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Emotional impact

How people respond to infertility varies. Common reactions include shock at the diagnosis and its impact on fertility, grief and loss of future plans, anger or depression from disruption of life plans, uncertainty about the future, loss of control over life direction, and worry about the potential effects of early menopause (such as reduced bone density).

The physical and emotional process of infertility treatment, and not knowing if it will work, can be exhausting. People who didn’t get a chance to think about their fertility until treatment was over say that the emotions can be especially strong.

While these feelings are a natural reaction to loss of fertility, see below for ways to manage these feelings before they overwhelm you. It may also help to consider other ways of becoming a parent, or you may decide to stop trying to have a child.

Coping strategies

Learning that cancer treatment has affected your ability to have children can be challenging. There is no right or wrong way of coping. The strategies described here may help you feel a greater sense of control and confidence.

Gather information – The impact of cancer on your fertility may change your plans or make them unpredictable. Knowing your options for building a family may help you deal with feelings of uncertainty.

Get support from others – Talking to people who have been in a similar situation or to family and friends can reduce feelings of isolation and help you cope.   Consider joining a support group for people with cancer or fertility-related issues

Consider professional counselling – You can talk to a counsellor about the impact of infertility. Most fertility units have a fertility counsellor or you can find a private fertility counsellor near you at Access Australia (visit access.org.au).

Get creative – If you don’t want to talk about how you are feeling, you could keep a journal or blog, or you could make music, draw, paint or craft. You can share your writing or artworks with those close to you or keep them private.

Try relaxation and meditation exercises – Both of these techniques can help reduce stress and anxiety. Exercise such as walking can also help with mood changes and energy levels.

Download our booklet ‘Emotions and Cancer’

Listen to our podcast ‘Finding Calm During Cancer’

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This information is reviewed by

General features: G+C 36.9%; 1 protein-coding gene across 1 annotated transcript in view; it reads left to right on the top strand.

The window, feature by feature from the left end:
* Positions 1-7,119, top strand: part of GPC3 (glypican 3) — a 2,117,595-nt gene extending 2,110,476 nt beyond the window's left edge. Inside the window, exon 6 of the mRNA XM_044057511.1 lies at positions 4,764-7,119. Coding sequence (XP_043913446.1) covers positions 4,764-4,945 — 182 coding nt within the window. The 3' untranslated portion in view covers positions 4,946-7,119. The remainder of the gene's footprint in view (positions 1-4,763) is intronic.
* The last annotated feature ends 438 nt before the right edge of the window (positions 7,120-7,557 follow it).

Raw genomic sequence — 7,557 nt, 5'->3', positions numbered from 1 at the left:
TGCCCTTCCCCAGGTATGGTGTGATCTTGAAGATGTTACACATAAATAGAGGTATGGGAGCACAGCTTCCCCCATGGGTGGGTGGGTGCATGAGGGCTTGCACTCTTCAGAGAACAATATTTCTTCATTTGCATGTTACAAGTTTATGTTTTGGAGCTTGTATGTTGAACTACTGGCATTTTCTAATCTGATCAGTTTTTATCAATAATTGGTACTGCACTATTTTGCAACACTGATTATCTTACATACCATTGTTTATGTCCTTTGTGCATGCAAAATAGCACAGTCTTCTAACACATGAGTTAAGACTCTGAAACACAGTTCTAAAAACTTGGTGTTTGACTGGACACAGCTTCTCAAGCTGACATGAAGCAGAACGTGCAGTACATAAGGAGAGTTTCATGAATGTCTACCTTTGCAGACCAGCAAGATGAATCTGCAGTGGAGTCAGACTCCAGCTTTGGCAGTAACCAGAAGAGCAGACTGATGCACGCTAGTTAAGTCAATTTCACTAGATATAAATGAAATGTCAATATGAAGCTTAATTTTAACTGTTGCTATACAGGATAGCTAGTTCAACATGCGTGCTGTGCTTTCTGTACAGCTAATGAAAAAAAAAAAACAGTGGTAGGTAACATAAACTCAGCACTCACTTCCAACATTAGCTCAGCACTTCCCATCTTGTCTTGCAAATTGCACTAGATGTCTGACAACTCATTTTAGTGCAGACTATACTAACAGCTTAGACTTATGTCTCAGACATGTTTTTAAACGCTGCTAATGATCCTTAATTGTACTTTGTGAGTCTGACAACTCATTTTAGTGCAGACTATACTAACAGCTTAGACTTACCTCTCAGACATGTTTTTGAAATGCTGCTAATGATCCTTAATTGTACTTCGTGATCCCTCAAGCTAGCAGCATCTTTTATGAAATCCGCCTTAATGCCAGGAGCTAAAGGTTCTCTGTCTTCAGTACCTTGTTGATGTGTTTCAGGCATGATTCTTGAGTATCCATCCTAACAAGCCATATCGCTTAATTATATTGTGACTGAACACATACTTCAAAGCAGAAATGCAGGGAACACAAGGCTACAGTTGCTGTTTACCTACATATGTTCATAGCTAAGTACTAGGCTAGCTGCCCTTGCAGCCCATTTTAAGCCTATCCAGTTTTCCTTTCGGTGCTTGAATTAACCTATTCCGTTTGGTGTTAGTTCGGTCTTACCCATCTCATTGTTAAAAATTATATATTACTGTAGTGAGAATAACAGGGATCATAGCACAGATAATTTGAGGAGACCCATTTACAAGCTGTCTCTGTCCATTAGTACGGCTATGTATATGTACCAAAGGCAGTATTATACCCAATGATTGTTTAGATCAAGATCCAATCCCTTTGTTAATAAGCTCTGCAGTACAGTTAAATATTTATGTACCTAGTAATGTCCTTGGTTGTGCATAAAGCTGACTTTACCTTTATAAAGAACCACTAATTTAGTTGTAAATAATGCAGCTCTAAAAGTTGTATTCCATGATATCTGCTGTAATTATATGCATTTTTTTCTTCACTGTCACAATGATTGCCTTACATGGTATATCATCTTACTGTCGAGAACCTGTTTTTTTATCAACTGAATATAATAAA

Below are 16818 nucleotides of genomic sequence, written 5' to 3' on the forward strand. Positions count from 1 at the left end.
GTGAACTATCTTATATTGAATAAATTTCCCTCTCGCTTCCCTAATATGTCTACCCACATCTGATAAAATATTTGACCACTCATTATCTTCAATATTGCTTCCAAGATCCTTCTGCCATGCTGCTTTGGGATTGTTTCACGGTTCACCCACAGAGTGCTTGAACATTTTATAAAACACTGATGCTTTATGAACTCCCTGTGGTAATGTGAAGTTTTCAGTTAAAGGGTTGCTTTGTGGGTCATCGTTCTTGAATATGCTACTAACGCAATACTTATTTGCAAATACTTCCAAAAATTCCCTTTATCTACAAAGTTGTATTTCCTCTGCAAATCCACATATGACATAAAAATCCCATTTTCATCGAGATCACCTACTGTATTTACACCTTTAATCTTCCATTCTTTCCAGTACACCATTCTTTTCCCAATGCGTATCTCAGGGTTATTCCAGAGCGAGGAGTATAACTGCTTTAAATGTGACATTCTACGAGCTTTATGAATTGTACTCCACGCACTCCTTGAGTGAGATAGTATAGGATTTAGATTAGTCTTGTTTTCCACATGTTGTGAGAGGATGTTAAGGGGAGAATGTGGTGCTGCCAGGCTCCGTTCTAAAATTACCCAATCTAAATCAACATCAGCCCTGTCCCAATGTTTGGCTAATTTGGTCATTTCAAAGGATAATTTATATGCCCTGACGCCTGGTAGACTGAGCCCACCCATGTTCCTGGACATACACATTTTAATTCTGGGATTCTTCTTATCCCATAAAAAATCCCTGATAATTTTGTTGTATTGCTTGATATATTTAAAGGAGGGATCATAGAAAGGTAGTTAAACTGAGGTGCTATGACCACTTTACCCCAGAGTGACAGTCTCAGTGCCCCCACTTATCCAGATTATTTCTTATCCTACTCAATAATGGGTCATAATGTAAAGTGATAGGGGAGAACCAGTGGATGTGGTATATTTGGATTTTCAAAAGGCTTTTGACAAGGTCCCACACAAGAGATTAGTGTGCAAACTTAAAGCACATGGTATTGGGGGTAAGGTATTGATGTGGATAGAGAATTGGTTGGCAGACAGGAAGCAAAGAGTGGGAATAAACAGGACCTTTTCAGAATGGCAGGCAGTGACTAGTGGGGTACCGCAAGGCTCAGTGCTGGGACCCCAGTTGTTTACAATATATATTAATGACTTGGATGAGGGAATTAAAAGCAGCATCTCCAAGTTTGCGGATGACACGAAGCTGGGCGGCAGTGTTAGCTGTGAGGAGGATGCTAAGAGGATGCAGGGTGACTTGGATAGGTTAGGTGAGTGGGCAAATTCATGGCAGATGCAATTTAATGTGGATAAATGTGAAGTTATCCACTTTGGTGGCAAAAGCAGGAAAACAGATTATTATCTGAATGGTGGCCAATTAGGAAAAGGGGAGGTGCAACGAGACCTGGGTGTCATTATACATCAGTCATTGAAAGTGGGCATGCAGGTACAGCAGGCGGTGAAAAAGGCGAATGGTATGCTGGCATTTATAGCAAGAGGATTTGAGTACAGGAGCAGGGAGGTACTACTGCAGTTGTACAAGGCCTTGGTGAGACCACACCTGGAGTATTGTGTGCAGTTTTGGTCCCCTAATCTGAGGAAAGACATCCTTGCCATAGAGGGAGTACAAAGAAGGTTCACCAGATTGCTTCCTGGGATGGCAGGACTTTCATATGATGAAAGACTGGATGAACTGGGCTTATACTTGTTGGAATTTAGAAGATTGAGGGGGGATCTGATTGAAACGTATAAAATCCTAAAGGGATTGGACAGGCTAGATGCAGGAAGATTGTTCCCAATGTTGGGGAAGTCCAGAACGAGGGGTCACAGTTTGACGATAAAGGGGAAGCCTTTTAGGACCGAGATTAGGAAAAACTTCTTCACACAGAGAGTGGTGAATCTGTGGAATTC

This information was last reviewed October 2022 by the following expert content reviewers: Prof Martha Hickey, Professor of Obstetrics and Gynaecology, The University of Melbourne and Director, Gynaecology Research Centre, The Royal Women’s Hospital, VIC; Dr Sally Baron-Hay, Medical Oncologist, Royal North Shore Hospital and Northern Cancer Institute, NSW; Anita Cox, Cancer Nurse Specialist and Youth Cancer Clinical Nurse Consultant, Gold Coast University Hospital, QLD; Kate Cox, McGrath Breast Health Nurse Consultant, Gawler/ Barossa Region, SA; Jade Harkin, Consumer; A/Prof Yasmin Jayasinghe, Director Oncofertility Program, The Royal Children’s Hospital, Chair, Australian New Zealand Consortium in Paediatric and Adolescent Oncofertility, Senior Research Fellow, The Royal Women’s Hospital and The University Of Melbourne, VIC; Melissa Jones, Nurse Consultant, Youth Cancer Service SA/NT, Royal Adelaide Hospital, SA; Dr Shanna Logan, Clinical Psychologist, The Hummingbird Centre, Newcastle West, NSW; Stephen Page, Family Law Accredited Specialist and Director, Page Provan, QLD; Dr Michelle Peate, Program Leader, Psychosocial Health and Wellbeing Research (emPoWeR) Unit, Department of Obstetrics and Gynaecology, The Royal Women’s Hospital and The University of Melbourne, VIC; Pampa Ray, Consumer; Prof Jane Ussher, Chair, Women’s Health Psychology, and Chief Investigator, Out with Cancer study, Western Sydney University, NSW; Prof Beverley Vollenhoven AM, Carl Wood Chair, Department of Obstetrics and Gynaecology, Monash University and Director, Gynaecology and Research, Women’s and Newborn, Monash Health and Monash IVF, VIC; Lesley Woods, 13 11 20 Consultant, Cancer Council WA.

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